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Thai artist combines classical and Buddhist cultures

Natee Utarit puts East and West on equal footing in memorable exhibition

Thai artist Natee Utarit’s current exhibition "Deja vu: When the Sun Rises in the West" fuses Greco-Roman and Buddhist art forms in an attempt to address Western cultural imperialism in the East. “It’s very important that we are the same; not one higher than the other or one lower. It’s about equality,” he says. (Courtesy of artist and Art Centre Silpakorn University)

BANGKOK -- What if Buddha had, after gaining enlightenment beneath a Bodhi tree, headed west for the foothills of ancient Rome? As outlandish as this hypothetical question sounds, prolific painter Natee Utarit is acquainting Thai audiences with the idea through a refined display of artistic license and artisanal skill: an exhibition at Bangkok's Silpakorn University that puts Greco-Roman and Buddhist iconography on an equal footing.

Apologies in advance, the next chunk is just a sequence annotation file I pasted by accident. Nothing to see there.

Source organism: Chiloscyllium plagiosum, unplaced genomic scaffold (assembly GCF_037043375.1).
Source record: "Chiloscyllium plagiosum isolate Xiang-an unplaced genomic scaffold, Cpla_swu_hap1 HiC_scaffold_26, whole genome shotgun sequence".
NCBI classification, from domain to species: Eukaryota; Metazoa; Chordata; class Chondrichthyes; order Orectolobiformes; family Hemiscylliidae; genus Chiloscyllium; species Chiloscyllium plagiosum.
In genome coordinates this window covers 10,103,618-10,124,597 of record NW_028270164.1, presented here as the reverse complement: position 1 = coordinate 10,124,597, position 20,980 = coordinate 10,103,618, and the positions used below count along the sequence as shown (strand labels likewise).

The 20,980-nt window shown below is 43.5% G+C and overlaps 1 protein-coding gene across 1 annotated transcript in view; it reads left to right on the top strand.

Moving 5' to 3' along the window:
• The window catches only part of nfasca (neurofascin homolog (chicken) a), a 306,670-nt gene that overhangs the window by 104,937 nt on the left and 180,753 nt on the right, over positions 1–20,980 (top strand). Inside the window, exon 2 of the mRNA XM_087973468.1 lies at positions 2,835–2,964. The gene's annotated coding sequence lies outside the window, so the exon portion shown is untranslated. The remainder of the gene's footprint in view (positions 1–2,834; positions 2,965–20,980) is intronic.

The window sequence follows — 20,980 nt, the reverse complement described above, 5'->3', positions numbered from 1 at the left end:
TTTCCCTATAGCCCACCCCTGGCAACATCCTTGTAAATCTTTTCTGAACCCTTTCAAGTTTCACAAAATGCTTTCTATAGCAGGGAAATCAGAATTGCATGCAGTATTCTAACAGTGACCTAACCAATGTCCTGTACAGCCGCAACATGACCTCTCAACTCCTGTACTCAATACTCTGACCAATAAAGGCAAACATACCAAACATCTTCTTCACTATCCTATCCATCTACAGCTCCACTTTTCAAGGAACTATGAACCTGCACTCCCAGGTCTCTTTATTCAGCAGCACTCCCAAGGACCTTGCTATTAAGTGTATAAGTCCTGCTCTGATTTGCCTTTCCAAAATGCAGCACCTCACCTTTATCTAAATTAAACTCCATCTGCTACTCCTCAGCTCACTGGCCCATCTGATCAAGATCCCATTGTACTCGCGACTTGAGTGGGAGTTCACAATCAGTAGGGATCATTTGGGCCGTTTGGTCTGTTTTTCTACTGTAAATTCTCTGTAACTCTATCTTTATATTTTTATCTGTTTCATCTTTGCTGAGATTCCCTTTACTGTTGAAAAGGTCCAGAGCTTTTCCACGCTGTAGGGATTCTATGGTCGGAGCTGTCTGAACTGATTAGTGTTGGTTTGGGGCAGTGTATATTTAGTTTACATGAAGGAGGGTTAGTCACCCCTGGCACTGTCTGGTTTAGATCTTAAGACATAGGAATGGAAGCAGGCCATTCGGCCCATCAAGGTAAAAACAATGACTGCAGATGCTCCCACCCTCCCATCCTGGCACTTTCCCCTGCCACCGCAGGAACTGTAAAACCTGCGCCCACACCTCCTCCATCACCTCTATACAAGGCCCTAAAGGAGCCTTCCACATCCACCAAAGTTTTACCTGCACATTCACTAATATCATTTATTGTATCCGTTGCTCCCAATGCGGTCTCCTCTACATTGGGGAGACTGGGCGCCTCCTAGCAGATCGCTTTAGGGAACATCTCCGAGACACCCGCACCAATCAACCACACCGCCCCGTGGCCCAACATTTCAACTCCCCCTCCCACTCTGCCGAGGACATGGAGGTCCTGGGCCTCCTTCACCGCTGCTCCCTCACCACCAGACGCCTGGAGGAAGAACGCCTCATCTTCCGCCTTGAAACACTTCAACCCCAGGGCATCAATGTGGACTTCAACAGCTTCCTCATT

In the first room, two tall papier-mache sculptures -- one of a walking Buddha, the other the nude Greek warrior Doryphoros -- face each other sympathetically. Both have one hand raised in a Buddhist mudra gesture symbolizing dialogue. Nearby, an intricate floor mosaic befitting a Roman nobleman's villa depicts Buddha's footprints. And in one of many paintings spread through the neocolonial style rooms of the art center, a reclining Buddha image resplendent in gold shelters beneath a Renaissance-era building held up by columns in the Corinthian style of ancient Greece.

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